Staff Working Paper No. 887
By Ryan Lindstrom and Matthew Osborne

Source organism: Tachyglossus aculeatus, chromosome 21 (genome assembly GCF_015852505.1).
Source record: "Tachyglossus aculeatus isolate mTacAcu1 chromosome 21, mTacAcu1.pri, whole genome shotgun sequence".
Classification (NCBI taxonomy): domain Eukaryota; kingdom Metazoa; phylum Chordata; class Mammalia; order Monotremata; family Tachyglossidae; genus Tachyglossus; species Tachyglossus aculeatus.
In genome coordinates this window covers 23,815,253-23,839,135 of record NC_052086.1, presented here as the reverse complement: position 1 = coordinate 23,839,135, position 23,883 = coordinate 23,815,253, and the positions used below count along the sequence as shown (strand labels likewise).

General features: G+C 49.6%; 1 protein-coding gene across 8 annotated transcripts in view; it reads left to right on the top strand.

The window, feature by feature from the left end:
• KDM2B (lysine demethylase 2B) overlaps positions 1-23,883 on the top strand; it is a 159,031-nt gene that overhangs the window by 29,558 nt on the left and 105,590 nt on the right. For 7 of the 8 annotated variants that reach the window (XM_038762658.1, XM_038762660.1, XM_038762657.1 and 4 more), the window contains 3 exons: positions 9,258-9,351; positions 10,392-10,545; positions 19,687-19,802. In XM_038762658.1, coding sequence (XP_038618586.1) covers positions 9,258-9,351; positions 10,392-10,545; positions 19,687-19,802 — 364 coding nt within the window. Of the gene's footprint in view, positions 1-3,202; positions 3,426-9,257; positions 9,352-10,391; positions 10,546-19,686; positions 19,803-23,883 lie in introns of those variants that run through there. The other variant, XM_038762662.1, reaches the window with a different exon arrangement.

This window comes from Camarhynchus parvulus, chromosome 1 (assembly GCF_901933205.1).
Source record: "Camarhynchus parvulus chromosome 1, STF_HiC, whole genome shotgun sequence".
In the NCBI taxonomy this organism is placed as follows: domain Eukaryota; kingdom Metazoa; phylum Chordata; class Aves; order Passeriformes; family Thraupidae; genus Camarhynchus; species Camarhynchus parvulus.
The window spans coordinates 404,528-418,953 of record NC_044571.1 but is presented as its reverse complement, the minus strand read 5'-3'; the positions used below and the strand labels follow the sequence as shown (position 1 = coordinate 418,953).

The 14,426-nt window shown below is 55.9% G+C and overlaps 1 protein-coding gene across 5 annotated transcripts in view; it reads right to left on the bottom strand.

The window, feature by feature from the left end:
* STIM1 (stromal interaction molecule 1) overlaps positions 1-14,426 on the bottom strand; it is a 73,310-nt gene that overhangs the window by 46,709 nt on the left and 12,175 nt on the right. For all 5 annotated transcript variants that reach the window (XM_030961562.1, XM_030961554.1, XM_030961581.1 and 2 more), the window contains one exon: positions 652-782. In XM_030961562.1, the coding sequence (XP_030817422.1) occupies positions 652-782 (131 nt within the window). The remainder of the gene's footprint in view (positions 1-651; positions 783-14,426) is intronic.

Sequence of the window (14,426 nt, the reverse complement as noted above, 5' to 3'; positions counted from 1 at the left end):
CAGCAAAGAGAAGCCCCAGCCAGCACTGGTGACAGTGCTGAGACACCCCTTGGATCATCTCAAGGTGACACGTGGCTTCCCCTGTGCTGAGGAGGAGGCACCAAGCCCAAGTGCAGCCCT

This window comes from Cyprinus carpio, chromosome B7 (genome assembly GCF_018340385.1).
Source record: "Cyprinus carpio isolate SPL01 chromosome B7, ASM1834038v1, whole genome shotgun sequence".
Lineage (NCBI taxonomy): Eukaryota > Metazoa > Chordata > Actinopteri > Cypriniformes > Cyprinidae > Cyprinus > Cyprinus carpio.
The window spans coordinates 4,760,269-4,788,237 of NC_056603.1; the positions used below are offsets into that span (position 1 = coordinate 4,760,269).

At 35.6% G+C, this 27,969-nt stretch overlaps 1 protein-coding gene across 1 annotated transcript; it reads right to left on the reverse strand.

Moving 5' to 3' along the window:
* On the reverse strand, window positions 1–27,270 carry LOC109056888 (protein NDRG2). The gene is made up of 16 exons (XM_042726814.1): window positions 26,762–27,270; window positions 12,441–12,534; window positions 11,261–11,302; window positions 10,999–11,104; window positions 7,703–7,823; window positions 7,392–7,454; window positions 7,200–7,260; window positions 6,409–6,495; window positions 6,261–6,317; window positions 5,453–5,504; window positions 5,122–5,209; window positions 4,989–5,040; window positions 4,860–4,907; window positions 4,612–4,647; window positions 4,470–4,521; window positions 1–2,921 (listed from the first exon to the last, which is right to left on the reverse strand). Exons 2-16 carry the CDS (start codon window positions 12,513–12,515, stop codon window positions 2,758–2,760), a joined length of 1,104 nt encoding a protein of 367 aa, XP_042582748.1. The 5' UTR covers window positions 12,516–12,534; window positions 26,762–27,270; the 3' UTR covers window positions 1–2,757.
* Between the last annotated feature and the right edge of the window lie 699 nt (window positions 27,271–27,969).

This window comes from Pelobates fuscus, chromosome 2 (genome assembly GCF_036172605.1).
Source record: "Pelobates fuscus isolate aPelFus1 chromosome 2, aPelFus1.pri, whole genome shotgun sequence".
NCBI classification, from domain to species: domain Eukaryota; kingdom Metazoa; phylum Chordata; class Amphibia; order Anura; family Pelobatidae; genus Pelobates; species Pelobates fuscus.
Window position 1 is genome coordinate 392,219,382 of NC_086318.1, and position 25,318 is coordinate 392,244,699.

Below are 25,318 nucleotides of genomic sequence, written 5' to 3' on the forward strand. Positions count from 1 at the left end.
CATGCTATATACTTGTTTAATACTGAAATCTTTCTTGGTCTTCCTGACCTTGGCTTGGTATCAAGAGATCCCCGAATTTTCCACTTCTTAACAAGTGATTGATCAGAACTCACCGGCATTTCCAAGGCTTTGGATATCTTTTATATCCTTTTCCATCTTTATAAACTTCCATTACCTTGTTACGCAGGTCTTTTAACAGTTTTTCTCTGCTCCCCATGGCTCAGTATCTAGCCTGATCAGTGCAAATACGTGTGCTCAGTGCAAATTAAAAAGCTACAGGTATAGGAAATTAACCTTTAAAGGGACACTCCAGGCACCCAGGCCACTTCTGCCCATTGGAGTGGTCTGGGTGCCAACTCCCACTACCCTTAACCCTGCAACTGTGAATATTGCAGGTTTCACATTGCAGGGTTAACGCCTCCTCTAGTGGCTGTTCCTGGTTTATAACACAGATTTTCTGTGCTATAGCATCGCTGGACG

Following the banking sector stress events of 2008–09 and 2011–12, a new framework for resolving failing banks has been implemented in the European Union which aims to facilitate authorities imposing losses on private creditors. The new framework implements global standards requiring banks to maintain a minimum quantum of loss-absorbing (or ‘bail-in’) bonds. Using data on the credit spreads on large European banks’ bonds between 2010 and 2019, we provide evidence that the risk sensitivity of banks’ credit spreads has increased since the reforms, and that the level and risk sensitivity of spreads on senior bail-in bonds are higher than those of comparable non-bail-in bonds. These findings support the hypothesis that the reforms have increased investors’ perception of the likelihood that they will be bailed in. These results hold for both UK and euro-area banks, though they are somewhat weaker for periphery European banks. We show that the degree of progress a bank has made in issuing bail-in bonds is positively related to the level and risk sensitivity of such bonds. We show that the higher level and risk sensitivity of spreads on bail-in bonds are largely invariant to whether bail-in bonds are contractually subordinated (ie issued as non-preferred senior) or structurally subordinated (ie issued from the holding company), and the effects are also unaffected by whether or not a bank is classified as a global systemically important bank (G-SIB). Finally, we show that the results are robust to changes in the strategy or risk profile of individual banks, via the inclusion of time-varying bank-specific effects.